And That’s not all. There’s always your purse, and a coat if It’s cold, and the carry-on filled with whatever you had to bring but couldn’t squeeze into your already overstuffed and overweight suitcase. And then there’s usually a tote bag filled with travel necessities, like the multiple changes of clothes to be used in the event that your potty-trained preschooler stands in the restroom stall and deliberately wets herself because She’s too afraid of the automatic flushers to use the toilets.

I can’t forget my pharmacy-in-a-bag. Because of my daughter’s allergies and asthma, I can’t travel anywhere without a duffle bag full of her regular meds, emergency breathing treatments, and a seven-pound nebulizer. The weight’s bad enough, but the bag is also a security nightmare: It’s full of liquid medications and a nebulizer that looks like a bomb. They have to set it up and run it before they’ll let me through, which means a long holdup.

Speaking of security, the only thing worse than being at the back of a long line at the checkpoint is feeling the evil stares behind you while you hold up a long line at the front. This happened frequently when my daughter was a baby. But what did people expect me to do? I couldn’t collapse the stroller with one hand, regardless of what the directions claimed. And I flat-out wouldn’t put my nine-month-old on the conveyer belt while I removed my shoes with one hand, put our bags in the bins with the other, held our travel documents in my teeth, and somehow collapsed the stroller using my knees.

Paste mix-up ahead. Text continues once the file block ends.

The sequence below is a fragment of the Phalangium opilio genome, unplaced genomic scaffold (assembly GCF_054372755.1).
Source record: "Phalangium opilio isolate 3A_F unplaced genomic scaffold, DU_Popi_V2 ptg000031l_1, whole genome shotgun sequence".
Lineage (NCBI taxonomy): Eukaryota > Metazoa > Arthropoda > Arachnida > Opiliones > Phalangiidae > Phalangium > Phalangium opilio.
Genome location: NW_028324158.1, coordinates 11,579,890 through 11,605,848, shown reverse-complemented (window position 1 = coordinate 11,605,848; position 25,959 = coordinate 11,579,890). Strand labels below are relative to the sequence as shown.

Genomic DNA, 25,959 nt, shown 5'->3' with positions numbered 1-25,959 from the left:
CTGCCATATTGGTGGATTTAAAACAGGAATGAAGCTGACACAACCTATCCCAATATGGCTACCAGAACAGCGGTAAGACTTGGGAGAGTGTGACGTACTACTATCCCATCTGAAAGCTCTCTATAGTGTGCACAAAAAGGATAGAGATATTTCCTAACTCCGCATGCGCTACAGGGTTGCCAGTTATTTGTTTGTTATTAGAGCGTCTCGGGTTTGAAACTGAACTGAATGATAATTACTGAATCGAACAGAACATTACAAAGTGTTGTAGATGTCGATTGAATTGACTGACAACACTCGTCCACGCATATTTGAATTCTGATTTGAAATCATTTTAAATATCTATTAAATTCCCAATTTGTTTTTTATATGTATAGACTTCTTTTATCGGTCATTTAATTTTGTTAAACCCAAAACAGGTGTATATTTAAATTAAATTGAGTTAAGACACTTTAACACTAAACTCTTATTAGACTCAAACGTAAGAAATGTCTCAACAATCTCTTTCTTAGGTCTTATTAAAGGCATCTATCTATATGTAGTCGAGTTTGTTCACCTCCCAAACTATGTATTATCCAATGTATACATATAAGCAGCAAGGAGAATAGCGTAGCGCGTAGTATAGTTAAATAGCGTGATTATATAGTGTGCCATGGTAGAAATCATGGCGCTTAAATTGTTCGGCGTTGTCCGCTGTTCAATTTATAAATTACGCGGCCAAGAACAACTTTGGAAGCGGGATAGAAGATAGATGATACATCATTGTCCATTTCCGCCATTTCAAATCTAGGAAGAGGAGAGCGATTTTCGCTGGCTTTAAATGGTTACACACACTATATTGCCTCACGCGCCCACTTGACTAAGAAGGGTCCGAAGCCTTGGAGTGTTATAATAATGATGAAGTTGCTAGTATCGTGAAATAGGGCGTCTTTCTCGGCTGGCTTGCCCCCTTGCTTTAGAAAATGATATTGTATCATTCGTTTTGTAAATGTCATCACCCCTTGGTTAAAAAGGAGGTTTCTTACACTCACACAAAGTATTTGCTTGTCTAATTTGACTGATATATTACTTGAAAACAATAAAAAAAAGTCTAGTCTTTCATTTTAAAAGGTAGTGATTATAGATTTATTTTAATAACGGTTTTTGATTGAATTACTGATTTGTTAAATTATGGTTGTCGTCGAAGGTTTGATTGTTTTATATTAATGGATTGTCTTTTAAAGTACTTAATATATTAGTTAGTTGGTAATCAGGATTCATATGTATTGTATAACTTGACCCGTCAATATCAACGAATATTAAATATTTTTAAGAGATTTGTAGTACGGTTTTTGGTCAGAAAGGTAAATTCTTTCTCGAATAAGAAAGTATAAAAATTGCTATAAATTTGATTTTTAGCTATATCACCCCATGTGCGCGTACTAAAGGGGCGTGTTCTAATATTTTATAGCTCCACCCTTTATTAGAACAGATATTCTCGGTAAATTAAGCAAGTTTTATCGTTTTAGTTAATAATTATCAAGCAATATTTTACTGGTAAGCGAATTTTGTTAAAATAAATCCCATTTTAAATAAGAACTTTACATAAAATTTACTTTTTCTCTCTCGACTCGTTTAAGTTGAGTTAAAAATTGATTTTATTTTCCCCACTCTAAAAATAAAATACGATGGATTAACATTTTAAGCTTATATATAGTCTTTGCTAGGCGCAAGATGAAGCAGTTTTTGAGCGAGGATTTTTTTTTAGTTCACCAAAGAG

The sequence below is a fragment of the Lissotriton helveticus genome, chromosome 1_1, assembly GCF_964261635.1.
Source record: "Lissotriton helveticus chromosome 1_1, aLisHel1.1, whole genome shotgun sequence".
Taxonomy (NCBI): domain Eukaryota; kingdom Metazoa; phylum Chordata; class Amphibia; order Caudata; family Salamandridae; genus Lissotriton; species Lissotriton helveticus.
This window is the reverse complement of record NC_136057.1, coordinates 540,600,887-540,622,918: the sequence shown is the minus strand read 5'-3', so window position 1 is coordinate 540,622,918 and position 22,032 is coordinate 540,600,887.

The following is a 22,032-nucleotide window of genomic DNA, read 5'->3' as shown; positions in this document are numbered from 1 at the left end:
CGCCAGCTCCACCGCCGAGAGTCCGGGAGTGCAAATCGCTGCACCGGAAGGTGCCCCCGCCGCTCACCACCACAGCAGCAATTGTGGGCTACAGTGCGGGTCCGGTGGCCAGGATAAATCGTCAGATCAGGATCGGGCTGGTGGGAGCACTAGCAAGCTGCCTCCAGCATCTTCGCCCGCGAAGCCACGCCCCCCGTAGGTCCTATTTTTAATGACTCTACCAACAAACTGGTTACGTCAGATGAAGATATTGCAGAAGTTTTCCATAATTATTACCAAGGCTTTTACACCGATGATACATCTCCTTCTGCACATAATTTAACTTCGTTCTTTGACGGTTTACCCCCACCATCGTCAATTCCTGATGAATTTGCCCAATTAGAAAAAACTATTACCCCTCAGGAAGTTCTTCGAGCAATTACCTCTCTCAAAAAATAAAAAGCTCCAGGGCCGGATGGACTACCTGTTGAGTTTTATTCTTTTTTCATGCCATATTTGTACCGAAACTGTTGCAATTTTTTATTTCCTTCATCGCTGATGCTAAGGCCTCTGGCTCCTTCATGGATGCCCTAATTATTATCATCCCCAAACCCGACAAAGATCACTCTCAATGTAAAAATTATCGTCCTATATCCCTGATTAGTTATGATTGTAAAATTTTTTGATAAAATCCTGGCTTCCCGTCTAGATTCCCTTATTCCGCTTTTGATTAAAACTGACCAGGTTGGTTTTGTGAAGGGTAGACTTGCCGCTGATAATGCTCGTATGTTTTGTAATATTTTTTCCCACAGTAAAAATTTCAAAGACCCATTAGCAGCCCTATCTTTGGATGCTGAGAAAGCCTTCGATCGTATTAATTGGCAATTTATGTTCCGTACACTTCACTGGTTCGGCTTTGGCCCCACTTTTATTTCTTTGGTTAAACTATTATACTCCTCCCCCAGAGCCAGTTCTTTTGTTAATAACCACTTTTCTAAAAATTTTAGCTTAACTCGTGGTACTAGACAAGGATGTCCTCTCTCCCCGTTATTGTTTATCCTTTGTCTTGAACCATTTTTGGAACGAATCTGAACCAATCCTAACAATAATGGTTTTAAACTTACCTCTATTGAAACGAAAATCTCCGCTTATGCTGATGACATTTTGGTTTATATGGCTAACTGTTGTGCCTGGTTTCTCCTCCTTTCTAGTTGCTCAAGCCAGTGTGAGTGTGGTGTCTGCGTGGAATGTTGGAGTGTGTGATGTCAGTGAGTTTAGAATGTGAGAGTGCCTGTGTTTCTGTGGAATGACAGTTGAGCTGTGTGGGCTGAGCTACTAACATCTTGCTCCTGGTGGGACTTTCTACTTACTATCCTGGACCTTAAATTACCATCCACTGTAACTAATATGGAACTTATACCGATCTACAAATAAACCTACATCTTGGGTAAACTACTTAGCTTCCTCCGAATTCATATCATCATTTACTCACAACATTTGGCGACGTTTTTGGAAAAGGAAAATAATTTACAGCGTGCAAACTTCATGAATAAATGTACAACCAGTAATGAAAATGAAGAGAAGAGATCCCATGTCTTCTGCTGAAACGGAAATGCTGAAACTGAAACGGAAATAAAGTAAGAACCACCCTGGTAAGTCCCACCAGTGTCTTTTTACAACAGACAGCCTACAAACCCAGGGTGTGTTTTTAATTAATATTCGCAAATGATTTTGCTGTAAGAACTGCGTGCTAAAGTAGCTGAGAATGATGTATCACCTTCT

You finally pass security. Next up: a mad dash to your gate, bags happily bruising your back and arms, brain in a million places as you alternate between threats and bribes to get your child to run because the plane started boarding five minutes ago. Not that being late for boarding matters, since ?special needs passengers? apparently no longer covers parents with young, unruly charges bumping Santa Claus sacks of stuff down narrow airplane aisles.

Once You’re on the plane and ready for takeoff, forget about relaxing. Do you get bored while sitting for hours in a cramped space, where your only burst of freedom is a marathon between gates at layovers? I do, but I can deal. My daughter can’t.

I’m glad She’s finally old enough to do some quiet activities, though. When she was nine months old, we flew from Alaska to Toronto. Twelve glorious hours of travelling, in which nothing held her interest for more than two minutes. Nothing, that is, except the opportunity to crawl up and down the filthy aisle for hours. My reputation as a good mom was destroyed beyond repair. So, by the way, was her outfit.

That reminds me of the best piece of advice I ever heard for flying with kids: dress them cute. That way, when they inevitably crack, people will see the sweet outfit and the twisted, screaming face and think that, on the average, your kid is normal.